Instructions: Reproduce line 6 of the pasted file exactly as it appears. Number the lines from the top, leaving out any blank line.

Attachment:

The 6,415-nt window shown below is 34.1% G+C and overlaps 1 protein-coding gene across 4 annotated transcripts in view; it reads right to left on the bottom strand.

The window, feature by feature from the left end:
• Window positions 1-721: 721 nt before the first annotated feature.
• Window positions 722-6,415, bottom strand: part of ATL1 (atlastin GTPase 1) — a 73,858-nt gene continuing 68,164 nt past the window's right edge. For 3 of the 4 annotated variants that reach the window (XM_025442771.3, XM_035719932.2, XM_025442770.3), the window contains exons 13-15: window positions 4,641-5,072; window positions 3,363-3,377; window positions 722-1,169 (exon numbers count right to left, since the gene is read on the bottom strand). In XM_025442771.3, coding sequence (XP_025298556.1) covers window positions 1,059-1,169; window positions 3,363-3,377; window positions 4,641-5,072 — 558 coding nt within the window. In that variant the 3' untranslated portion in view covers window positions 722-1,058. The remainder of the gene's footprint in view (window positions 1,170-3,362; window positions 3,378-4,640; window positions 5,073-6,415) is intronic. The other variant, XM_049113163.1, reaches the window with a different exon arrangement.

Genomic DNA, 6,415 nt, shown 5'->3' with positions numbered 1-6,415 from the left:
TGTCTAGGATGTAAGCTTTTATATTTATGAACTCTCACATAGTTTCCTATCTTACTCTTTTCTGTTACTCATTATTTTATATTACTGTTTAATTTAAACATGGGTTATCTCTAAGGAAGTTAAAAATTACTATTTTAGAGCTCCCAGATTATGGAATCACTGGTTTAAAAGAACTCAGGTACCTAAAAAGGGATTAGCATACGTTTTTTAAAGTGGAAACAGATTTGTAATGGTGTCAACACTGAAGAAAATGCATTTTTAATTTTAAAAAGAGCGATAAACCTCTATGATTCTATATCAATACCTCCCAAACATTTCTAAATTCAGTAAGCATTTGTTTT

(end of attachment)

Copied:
TGTCTAGGATGTAAGCTTTTATATTTATGAACTCTCACATAGTTTCCTATCTTACTCTTTTCTGTTACTCATTATTTTATATTACTGTTTAATTTAAACATGGGTTATCTCTAAGGAAGTTAAAAATTACTATTTTAGAGCTCCCAGATTATGGAATCACTGGTTTAAAAGAACTCAGGTACCTAAAAAGGGATTAGCATACGTTTTTTAAAGTGGAAACAGATTTGTAATGGTGTCAACACTGAAGAAAATGCATTTTTAATTTTAAAAAGAGCGATAAACCTCTATGATTCTATATCAATACCTCCCAAACATTTCTAAATTCAGTAAGCATTTGTTTT